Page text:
Canker Sores: Types, Causes & Treatment


What Are Canker Sores?

A canker sore is also known as aphthous ulcer is a small, shallow, painful, open wound in the mouth or at the base of your gum which makes eating and talking uncomfortable. Unlike cold sores, canker sores do not occur on the surface of your lips and are not contagious.

Types of Canker Sores

Minor Canker Sores

This type of canker sore shows up three or four times a year. They are generally small and are oval-shaped with a red edge. They occur in people between the ages of 10 to 20. There are less than one centimeter across and heal in about a week without any scarring.

Major Canker Sores

This type is less common. Unlike the minor canker sores, these are larger and deeper. They also have a round shape with defined borders, but may have uneven edges when extremely large. It can also be unbearably painful. It can also take up to six weeks to heal and can leave extensive scarring.

Herpetiform Canker Sores

They are also less common like the major canker sores and usually develop later in life. These canker sores are also small-sized and are often in clusters of 10 to 100 sores, but may merge into one large ulcer. They have irregular edges and can heal within a week or two without scarring.

Causes and Risk Factors of Canker Sores

The main cause of most canker sores is unidentified, however, the factors that might cause minor sores are:

  • Stress
  • Having a tissue injury from a dental appliance or sharp tooth
  • Allergy to a food or toothpaste/mouthwash
  • Certain foods; citrus or acidic fruits and vegetables such as apples, pineapples, oranges, lemons, strawberries, etc.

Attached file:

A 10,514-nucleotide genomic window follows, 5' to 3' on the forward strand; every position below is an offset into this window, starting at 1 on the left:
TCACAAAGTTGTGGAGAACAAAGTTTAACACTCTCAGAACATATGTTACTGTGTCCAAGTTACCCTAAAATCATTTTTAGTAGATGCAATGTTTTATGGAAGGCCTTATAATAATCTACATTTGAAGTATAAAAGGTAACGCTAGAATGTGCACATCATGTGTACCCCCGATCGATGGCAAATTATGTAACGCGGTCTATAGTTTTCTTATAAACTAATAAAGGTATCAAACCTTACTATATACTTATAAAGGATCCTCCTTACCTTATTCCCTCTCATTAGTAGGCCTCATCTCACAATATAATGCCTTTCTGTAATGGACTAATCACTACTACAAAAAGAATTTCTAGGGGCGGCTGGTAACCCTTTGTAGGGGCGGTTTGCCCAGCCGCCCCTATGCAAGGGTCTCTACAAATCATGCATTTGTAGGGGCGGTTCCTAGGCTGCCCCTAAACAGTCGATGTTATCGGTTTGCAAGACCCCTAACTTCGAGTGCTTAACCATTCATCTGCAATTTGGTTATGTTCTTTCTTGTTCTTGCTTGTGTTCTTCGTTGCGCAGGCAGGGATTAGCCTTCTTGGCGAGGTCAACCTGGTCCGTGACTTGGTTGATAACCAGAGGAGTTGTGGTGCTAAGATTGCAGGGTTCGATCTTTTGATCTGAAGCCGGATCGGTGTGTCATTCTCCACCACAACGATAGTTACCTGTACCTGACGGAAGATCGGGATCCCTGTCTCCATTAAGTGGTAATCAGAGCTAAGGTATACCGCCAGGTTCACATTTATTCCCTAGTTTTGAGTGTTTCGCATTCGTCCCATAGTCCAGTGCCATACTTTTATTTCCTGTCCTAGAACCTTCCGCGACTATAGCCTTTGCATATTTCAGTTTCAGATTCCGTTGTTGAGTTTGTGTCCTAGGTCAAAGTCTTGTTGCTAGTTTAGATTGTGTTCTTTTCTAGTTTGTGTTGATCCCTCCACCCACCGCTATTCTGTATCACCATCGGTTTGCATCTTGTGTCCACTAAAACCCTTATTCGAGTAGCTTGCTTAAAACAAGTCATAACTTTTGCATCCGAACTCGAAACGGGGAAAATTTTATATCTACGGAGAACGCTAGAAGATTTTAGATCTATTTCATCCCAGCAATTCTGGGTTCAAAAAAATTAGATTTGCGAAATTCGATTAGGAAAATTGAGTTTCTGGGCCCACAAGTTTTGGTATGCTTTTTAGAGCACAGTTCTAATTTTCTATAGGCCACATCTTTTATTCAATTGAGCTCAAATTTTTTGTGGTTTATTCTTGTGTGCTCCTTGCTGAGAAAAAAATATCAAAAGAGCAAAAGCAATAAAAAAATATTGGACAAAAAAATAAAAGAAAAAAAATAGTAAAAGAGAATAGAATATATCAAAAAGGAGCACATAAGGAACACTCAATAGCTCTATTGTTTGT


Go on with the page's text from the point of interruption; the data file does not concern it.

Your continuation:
• Nonsteroidal anti-inflammatory drugs like ibuprofen
  • Immune system problem
  • Menstrual cycle
  • Helicobacter pylori, the bacteria that causes peptic ulcers

Here are factors that may cause complex canker sores:

Inadequate consumption of healthy nutrition

  • low levels of folic acid, iron, or vitamin B12
  • underlying health conditions such as HIV/AIDS
  • weak immune system
  • gastrointestinal diseases such as Crohn’s

Symptoms of Canker Sores

sore throat

  • Small sores in the mouth which are oval or round, white, gray, or pale yellow with a red edge
  • Tingling or burning sensation, which develops 6 to 24 hours before a canker sore
  • A painful sore that appears alone or in clusters inside the mouth, at the base of the gums, on the tongue, inside the cheeks, or on the soft palate
  • Fatigue
  • Swollen lymph nodes
  • Fever
  • Sores that spread
  • Large sores
  • Sores that can last 3 weeks or more
  • Difficulty drinking enough fluids
  • Frequent mouth sores which may be a sign of an underlying condition such as inflammatory bowel disease, leukemia, Behcet’s disease, among others

Canker Sores Vs Cold Sores

  • Canker sores appear inside the mouth, while cold sores appear outside the mouth; usually under the nose, under the chin, or around the lips
  • Canker sores appear as white circles with a red edge while cold sores are normally fluid-filled blisters.
  • Canker sores are not infectious; cold sores are infectious.

How to Diagnose Canker Sores

A canker sore can be diagnosed through an examination of the sore. Your doctor may order blood tests or take a sample tissue of the area if there’s a severe breakout or if they think you might have:

  • a virus
  • a vitamin or mineral deficiency
  • a hormonal disorder
  • a problem with your immune system
  • a severe breakout

The cancerous lesion can also appear as a canker sore, but can’t heal without treatment. Some symptoms of oral cancer are similar to those of canker sores, such as swelling and painful ulcers in your neck. However, oral cancer is often identified by rare symptoms such as

  • Lose of teeth
  • Bleeding from the mouth or gum
  • Difficulty swallowing
  • Having earaches

Complications of Canker Sores

If you leave a canker sore untreated for a few weeks or more, you are most likely to experience other, more severe complications, such as:

  • Pain or discomfort while talking, eating, or brushing your teeth
  • Fatigue
  • Sores spreading outside of your mouth
  • Fever
  • Bacterial infection

How to Treat Canker Sores